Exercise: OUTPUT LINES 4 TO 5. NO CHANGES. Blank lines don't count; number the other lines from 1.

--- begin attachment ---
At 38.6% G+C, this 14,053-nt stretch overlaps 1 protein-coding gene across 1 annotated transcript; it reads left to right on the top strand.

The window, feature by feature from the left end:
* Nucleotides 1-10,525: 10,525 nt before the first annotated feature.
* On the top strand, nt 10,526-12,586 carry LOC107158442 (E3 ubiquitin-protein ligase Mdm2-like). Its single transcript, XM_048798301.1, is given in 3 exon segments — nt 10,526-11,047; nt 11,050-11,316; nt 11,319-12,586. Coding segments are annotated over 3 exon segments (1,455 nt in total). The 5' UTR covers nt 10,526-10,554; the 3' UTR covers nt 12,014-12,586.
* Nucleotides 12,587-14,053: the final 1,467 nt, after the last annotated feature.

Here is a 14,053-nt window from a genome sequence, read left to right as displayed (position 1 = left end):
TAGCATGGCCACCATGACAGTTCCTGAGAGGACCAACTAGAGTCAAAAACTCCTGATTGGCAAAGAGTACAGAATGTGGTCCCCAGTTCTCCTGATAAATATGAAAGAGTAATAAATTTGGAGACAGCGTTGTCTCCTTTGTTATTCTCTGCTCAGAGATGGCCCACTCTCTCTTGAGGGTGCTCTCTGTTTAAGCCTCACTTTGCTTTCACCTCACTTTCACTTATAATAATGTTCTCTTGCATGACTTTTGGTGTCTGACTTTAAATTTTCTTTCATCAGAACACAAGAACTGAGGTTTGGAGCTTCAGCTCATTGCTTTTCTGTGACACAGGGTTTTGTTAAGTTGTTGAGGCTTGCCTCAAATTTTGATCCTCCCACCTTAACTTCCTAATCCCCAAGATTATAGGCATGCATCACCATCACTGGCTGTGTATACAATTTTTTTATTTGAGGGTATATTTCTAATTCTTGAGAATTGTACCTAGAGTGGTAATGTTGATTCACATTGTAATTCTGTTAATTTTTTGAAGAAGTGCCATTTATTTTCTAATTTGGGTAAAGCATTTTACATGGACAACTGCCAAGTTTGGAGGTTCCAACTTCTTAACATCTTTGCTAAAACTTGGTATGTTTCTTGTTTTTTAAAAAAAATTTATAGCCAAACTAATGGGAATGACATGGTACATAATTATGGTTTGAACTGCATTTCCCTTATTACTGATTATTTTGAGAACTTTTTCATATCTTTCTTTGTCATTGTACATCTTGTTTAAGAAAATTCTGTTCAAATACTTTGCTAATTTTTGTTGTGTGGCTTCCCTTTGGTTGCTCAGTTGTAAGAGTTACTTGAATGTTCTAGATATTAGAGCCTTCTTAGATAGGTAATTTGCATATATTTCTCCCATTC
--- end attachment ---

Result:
* On the top strand, nt 10,526-12,586 carry LOC107158442 (E3 ubiquitin-protein ligase Mdm2-like). Its single transcript, XM_048798301.1, is given in 3 exon segments — nt 10,526-11,047; nt 11,050-11,316; nt 11,319-12,586. Coding segments are annotated over 3 exon segments (1,455 nt in total). The 5' UTR covers nt 10,526-10,554; the 3' UTR covers nt 12,014-12,586.
* Nucleotides 12,587-14,053: the final 1,467 nt, after the last annotated feature.